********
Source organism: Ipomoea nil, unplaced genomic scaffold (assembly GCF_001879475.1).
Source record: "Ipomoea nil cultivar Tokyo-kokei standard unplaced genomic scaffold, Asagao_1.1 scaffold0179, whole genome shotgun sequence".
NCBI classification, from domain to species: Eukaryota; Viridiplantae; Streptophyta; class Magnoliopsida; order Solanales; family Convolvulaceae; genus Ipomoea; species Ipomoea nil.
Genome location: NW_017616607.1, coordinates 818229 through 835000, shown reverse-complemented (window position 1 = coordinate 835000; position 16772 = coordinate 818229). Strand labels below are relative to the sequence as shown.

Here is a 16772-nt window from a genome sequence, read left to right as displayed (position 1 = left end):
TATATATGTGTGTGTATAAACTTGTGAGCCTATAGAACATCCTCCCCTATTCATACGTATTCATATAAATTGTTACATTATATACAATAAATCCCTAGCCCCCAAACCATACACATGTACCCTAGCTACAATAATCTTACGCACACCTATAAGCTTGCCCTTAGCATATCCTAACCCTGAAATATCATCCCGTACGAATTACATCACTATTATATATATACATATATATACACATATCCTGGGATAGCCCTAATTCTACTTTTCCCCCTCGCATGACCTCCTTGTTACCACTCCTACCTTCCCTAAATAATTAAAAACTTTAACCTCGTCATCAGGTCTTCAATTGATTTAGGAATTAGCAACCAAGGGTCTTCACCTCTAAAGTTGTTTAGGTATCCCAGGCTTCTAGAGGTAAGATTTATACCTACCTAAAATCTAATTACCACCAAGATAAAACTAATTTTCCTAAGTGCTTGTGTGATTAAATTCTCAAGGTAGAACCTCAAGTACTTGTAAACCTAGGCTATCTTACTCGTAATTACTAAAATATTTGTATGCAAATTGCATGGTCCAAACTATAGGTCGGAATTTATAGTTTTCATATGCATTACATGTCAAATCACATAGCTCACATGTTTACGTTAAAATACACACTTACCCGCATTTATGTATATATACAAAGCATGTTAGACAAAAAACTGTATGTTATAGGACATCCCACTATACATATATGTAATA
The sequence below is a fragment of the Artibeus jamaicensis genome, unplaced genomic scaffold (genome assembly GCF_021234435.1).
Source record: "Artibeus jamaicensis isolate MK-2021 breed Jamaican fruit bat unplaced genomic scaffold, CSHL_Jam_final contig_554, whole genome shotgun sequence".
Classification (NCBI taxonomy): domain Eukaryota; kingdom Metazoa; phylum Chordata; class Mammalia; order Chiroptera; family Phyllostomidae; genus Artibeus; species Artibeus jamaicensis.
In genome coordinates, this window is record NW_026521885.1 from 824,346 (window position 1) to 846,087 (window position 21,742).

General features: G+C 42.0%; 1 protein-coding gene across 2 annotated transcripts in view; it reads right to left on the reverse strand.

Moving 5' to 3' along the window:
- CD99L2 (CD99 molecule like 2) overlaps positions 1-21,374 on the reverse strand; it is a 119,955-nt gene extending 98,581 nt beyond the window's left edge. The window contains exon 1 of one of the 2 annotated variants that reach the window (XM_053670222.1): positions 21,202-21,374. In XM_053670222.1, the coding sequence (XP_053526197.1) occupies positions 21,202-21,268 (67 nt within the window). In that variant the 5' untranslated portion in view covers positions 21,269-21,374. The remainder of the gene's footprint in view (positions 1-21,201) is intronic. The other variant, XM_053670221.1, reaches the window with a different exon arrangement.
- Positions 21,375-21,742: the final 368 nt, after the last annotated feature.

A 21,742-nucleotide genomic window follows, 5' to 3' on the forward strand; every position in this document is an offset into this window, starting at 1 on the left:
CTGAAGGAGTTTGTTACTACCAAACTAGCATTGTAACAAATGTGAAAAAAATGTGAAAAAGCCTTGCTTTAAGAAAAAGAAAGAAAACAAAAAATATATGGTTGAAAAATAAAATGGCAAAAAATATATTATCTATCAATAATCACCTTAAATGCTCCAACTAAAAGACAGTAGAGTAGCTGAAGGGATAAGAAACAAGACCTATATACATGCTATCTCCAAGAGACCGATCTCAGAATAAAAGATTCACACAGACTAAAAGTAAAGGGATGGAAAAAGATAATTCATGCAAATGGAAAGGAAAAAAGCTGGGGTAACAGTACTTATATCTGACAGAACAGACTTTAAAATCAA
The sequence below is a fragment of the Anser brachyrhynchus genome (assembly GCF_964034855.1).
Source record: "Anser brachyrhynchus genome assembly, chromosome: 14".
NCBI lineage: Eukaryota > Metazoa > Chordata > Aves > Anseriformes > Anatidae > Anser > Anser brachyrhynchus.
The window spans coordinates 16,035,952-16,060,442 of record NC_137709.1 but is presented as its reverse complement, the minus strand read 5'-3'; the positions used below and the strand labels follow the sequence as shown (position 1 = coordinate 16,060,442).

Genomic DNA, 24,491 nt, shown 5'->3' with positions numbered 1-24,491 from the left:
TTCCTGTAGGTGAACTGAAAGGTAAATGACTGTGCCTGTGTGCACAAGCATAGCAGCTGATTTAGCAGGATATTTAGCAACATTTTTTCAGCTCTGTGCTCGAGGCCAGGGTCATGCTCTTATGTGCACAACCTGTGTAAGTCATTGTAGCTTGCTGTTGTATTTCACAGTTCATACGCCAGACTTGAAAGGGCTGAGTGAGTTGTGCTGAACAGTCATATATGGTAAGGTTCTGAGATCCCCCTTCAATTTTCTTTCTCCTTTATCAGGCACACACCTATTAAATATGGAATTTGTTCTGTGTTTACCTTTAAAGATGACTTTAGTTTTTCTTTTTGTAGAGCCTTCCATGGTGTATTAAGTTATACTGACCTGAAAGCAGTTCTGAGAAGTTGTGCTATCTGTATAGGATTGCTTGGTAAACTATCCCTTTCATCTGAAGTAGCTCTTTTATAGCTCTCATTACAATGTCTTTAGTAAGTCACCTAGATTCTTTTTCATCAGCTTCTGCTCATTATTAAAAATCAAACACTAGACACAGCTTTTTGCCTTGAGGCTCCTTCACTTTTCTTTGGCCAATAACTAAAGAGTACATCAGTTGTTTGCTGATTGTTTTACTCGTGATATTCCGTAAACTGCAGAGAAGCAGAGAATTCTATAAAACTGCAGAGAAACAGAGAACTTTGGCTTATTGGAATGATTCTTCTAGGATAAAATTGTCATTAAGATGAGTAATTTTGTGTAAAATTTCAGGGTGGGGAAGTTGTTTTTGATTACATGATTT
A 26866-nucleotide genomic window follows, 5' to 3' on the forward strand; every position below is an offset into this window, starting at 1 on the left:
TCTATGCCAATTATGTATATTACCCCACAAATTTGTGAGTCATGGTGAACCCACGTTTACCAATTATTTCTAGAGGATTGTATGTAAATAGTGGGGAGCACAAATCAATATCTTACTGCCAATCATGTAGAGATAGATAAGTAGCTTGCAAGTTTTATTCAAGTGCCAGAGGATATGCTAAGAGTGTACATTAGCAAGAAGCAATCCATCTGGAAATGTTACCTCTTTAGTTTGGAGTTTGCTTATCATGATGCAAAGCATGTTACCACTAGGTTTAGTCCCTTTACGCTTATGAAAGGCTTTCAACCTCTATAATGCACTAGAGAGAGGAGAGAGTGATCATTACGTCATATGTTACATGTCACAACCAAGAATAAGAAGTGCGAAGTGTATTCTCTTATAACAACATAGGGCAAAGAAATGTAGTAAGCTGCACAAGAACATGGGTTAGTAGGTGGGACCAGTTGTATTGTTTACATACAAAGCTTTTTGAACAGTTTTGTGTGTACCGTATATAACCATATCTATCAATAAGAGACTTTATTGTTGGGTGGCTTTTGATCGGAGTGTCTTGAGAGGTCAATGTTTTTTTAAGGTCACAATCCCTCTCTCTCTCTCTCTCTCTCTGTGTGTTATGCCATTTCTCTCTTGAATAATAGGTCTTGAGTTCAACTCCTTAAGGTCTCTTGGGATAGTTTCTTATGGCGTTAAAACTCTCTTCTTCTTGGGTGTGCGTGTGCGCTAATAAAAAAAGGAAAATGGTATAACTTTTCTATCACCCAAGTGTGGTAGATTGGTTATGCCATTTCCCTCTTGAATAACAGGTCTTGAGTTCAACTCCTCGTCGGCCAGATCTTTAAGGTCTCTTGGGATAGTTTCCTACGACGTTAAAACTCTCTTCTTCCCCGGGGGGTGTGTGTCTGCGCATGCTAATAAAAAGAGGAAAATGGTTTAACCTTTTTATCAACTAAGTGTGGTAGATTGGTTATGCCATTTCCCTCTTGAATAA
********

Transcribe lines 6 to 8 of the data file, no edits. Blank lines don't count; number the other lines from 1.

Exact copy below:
TATATATGTGTGTGTATAAACTTGTGAGCCTATAGAACATCCTCCCCTATTCATACGTATTCATATAAATTGTTACATTATATACAATAAATCCCTAGCCCCCAAACCATACACATGTACCCTAGCTACAATAATCTTACGCACACCTATAAGCTTGCCCTTAGCATATCCTAACCCTGAAATATCATCCCGTACGAATTACATCACTATTATATATATACATATATATACACATATCCTGGGATAGCCCTAATTCTACTTTTCCCCCTCGCATGACCTCCTTGTTACCACTCCTACCTTCCCTAAATAATTAAAAACTTTAACCTCGTCATCAGGTCTTCAATTGATTTAGGAATTAGCAACCAAGGGTCTTCACCTCTAAAGTTGTTTAGGTATCCCAGGCTTCTAGAGGTAAGATTTATACCTACCTAAAATCTAATTACCACCAAGATAAAACTAATTTTCCTAAGTGCTTGTGTGATTAAATTCTCAAGGTAGAACCTCAAGTACTTGTAAACCTAGGCTATCTTACTCGTAATTACTAAAATATTTGTATGCAAATTGCATGGTCCAAACTATAGGTCGGAATTTATAGTTTTCATATGCATTACATGTCAAATCACATAGCTCACATGTTTACGTTAAAATACACACTTACCCGCATTTATGTATATATACAAAGCATGTTAGACAAAAAACTGTATGTTATAGGACATCCCACTATACATATATGTAATA
The sequence below is a fragment of the Artibeus jamaicensis genome, unplaced genomic scaffold (genome assembly GCF_021234435.1).
Source record: "Artibeus jamaicensis isolate MK-2021 breed Jamaican fruit bat unplaced genomic scaffold, CSHL_Jam_final contig_554, whole genome shotgun sequence".